This is not a substitute for legal advice. See here for the site’s reposting policy.
A number of you have asked when potential Syngenta settlement checks would be released to growers. In late 2018, the settlement order was approved for the $1.51 billion MIR162 Syngenta settlement. Based on the final order, payments to producers should have started going out in the second quarter of 2019. At this time that has not happened, but recently the Settlement website has been updated to reflect to show that class members can expect to see class determinations will go out in July 2019 that will show their compensable recovery quantity. Other producers who did not supply enough information, should have gotten notices of rejection in June 2019. Payment timing is expected to be at the earliest February 2020.
The settlement includes all U.S. corn farmers, including those who opted out of the original class action suit and those who grew Agrisure Duracade corn and Agrisure Viptera corn varieties. The settlement will also include landlords who based rental rates on yield or price, such as a flex-lease based on yield or price or a crop-share lease. Fixed cash landlords are not eligible to participate. The period included in the settlement is September 15, 2013, through the 2018 crop year.
The settlement will include four classes:
Class 1: Growers and eligible landlords who did not use Duricade or Viptera,
Class 2: Growers and eligible landlords who did use Duricade or Viptera,
Class 3: Grain handlers, and
Class 4: Ethanol producers.
Claims to three of the four classes will have limited recovery amounts:
Class 1 will receive a minimum of $1.44 billion, with the bulk of the settlement going to corn growers and eligible landlords who did not grow Duricade or Viptera corn seeds.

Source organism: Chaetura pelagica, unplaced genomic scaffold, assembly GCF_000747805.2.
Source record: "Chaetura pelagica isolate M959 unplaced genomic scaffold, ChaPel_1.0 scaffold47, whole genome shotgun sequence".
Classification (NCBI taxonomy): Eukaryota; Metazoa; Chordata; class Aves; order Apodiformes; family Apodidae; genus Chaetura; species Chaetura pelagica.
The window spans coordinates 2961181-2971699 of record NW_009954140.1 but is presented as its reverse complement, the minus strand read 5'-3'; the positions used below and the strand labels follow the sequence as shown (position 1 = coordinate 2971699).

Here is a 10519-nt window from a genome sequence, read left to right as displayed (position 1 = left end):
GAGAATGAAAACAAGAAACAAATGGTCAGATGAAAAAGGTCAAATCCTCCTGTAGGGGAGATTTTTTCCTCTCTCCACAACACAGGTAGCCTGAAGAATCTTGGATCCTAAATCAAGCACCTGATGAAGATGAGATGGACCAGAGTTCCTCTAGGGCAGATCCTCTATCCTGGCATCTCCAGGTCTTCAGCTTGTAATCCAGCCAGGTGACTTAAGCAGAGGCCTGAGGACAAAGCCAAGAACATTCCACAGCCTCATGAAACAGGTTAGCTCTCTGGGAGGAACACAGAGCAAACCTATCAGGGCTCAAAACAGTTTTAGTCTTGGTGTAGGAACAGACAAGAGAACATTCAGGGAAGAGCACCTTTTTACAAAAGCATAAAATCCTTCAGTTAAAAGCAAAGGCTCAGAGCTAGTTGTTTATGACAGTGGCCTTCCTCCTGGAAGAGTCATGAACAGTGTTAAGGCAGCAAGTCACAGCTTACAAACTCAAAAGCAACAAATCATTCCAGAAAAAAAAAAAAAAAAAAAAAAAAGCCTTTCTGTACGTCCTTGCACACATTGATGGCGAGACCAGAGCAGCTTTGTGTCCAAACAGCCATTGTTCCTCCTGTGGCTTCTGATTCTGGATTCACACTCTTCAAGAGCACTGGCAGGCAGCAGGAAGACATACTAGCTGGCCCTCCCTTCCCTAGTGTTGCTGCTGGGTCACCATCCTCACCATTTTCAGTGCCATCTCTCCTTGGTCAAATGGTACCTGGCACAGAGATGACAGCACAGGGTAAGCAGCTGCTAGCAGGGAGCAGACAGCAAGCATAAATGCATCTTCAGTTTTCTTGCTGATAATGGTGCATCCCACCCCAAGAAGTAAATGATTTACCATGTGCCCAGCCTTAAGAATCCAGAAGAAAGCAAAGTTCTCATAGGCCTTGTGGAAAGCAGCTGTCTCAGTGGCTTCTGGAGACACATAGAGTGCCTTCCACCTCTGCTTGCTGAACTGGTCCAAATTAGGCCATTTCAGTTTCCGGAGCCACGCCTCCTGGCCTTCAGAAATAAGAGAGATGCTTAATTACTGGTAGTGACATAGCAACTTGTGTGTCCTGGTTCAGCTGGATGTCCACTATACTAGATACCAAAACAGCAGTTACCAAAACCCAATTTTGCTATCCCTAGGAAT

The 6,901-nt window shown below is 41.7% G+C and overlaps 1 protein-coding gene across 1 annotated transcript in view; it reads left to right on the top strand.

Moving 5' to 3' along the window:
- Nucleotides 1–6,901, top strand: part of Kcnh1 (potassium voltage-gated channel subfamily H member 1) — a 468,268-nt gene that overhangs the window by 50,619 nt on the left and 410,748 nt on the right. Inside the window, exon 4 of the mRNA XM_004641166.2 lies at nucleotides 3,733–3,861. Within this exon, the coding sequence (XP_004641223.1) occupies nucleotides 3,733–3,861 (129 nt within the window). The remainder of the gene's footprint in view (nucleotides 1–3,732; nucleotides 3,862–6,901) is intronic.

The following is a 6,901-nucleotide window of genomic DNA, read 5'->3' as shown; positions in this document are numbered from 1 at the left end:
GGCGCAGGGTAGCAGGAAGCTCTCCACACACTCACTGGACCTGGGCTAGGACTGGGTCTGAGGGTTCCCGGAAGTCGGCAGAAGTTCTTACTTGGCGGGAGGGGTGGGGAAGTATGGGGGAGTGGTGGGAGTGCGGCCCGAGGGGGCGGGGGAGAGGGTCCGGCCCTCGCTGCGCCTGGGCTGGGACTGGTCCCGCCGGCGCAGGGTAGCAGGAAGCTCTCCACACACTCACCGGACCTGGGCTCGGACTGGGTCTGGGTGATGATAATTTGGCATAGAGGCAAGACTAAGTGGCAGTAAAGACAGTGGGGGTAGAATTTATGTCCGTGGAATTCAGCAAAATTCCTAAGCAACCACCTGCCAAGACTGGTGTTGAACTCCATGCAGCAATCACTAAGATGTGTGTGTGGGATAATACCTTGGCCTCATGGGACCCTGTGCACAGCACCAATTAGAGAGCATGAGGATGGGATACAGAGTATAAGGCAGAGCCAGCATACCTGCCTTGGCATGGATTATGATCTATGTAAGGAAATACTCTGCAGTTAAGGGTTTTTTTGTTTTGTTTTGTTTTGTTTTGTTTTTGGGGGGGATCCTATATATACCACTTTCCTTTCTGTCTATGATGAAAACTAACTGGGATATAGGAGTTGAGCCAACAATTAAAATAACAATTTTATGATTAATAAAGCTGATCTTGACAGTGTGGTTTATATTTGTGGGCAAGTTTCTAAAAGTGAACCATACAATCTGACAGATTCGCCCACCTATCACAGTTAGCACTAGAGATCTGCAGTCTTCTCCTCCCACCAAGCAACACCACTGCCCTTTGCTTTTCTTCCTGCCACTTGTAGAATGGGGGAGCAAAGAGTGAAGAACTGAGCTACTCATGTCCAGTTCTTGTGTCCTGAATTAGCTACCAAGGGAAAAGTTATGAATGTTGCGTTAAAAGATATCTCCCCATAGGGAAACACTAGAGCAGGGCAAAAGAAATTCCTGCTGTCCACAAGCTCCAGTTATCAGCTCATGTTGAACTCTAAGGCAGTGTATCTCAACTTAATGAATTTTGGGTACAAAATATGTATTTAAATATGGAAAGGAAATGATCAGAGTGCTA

Class 2 will be limited to $22.6 million,
Class 3 will be limited to $29.9 million, and
Class 4 will be limited to $19.5 million.
As a part of the settlement order, the court set aside $503,333,333.33 for attorneys’ fees. A later order clarified that the attorneys’ fees should be divided up by the following percentages:
49 percent to pool Kansas Multi-District Litigation attorneys,
23.5 percent to pool for Minnesota state court attorneys,
15.5 percent to pool for Illinois state court attorneys, and
12 percent to individual retained private attorneys (IRPAs).
This later order invalidates many of the contingent fee agreements, where attorneys would collect a percentage of amounts recovered by their clients in the settlement.
Several IRPAs are currently appealing the final order, arguing the judge did not have the authority to invalidate the contingent fee agreements. At the same time, other appeals are on-going from class members claiming the final settlement is not fair to the class members.
These on-going appeals could potentially impact how final settlement checks are distributed to growers. But from recent posts on www.cornseedsettlement.com growers who participated in the suit should expect to see information later this month with potential settlement checks coming in February 2020.